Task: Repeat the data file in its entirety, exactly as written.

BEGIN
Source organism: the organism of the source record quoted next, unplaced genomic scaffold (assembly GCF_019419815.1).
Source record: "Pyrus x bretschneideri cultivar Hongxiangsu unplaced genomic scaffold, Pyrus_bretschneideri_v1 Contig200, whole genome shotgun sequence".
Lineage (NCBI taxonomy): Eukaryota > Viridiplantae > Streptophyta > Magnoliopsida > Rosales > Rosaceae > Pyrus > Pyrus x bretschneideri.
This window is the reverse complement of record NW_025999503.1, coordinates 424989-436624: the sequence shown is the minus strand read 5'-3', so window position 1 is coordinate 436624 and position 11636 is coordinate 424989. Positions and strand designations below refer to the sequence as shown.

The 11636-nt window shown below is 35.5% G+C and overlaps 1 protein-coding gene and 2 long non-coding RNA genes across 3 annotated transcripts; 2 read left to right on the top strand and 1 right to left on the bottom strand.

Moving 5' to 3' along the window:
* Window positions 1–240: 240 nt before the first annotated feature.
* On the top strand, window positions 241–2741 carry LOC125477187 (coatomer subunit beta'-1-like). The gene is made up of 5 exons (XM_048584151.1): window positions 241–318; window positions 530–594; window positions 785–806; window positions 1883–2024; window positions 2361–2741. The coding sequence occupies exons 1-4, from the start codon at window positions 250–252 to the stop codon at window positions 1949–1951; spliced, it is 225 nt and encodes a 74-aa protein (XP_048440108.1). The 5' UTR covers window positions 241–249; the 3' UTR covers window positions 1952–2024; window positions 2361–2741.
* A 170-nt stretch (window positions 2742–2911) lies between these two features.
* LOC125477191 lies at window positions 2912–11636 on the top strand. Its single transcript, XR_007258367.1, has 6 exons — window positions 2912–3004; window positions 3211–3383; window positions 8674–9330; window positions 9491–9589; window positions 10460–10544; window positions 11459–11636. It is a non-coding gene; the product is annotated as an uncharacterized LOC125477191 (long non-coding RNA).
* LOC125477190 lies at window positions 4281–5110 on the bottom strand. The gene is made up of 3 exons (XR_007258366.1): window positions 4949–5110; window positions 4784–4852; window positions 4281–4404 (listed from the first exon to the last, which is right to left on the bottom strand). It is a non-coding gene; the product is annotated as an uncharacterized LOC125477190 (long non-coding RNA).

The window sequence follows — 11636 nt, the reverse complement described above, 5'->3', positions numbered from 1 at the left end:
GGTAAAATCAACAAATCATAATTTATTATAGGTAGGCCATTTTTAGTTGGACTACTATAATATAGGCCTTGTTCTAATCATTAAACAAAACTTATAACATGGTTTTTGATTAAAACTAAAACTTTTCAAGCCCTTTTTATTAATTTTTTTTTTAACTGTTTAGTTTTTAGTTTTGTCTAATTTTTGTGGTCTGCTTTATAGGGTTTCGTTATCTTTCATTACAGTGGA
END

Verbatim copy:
Source organism: the organism of the source record quoted next, unplaced genomic scaffold (assembly GCF_019419815.1).
Source record: "Pyrus x bretschneideri cultivar Hongxiangsu unplaced genomic scaffold, Pyrus_bretschneideri_v1 Contig200, whole genome shotgun sequence".
Lineage (NCBI taxonomy): Eukaryota > Viridiplantae > Streptophyta > Magnoliopsida > Rosales > Rosaceae > Pyrus > Pyrus x bretschneideri.
This window is the reverse complement of record NW_025999503.1, coordinates 424989-436624: the sequence shown is the minus strand read 5'-3', so window position 1 is coordinate 436624 and position 11636 is coordinate 424989. Positions and strand designations below refer to the sequence as shown.

The 11636-nt window shown below is 35.5% G+C and overlaps 1 protein-coding gene and 2 long non-coding RNA genes across 3 annotated transcripts; 2 read left to right on the top strand and 1 right to left on the bottom strand.

Moving 5' to 3' along the window:
* Window positions 1–240: 240 nt before the first annotated feature.
* On the top strand, window positions 241–2741 carry LOC125477187 (coatomer subunit beta'-1-like). The gene is made up of 5 exons (XM_048584151.1): window positions 241–318; window positions 530–594; window positions 785–806; window positions 1883–2024; window positions 2361–2741. The coding sequence occupies exons 1-4, from the start codon at window positions 250–252 to the stop codon at window positions 1949–1951; spliced, it is 225 nt and encodes a 74-aa protein (XP_048440108.1). The 5' UTR covers window positions 241–249; the 3' UTR covers window positions 1952–2024; window positions 2361–2741.
* A 170-nt stretch (window positions 2742–2911) lies between these two features.
* LOC125477191 lies at window positions 2912–11636 on the top strand. Its single transcript, XR_007258367.1, has 6 exons — window positions 2912–3004; window positions 3211–3383; window positions 8674–9330; window positions 9491–9589; window positions 10460–10544; window positions 11459–11636. It is a non-coding gene; the product is annotated as an uncharacterized LOC125477191 (long non-coding RNA).
* LOC125477190 lies at window positions 4281–5110 on the bottom strand. The gene is made up of 3 exons (XR_007258366.1): window positions 4949–5110; window positions 4784–4852; window positions 4281–4404 (listed from the first exon to the last, which is right to left on the bottom strand). It is a non-coding gene; the product is annotated as an uncharacterized LOC125477190 (long non-coding RNA).

The window sequence follows — 11636 nt, the reverse complement described above, 5'->3', positions numbered from 1 at the left end:
GGTAAAATCAACAAATCATAATTTATTATAGGTAGGCCATTTTTAGTTGGACTACTATAATATAGGCCTTGTTCTAATCATTAAACAAAACTTATAACATGGTTTTTGATTAAAACTAAAACTTTTCAAGCCCTTTTTATTAATTTTTTTTTTAACTGTTTAGTTTTTAGTTTTGTCTAATTTTTGTGGTCTGCTTTATAGGGTTTCGTTATCTTTCATTACAGTGGA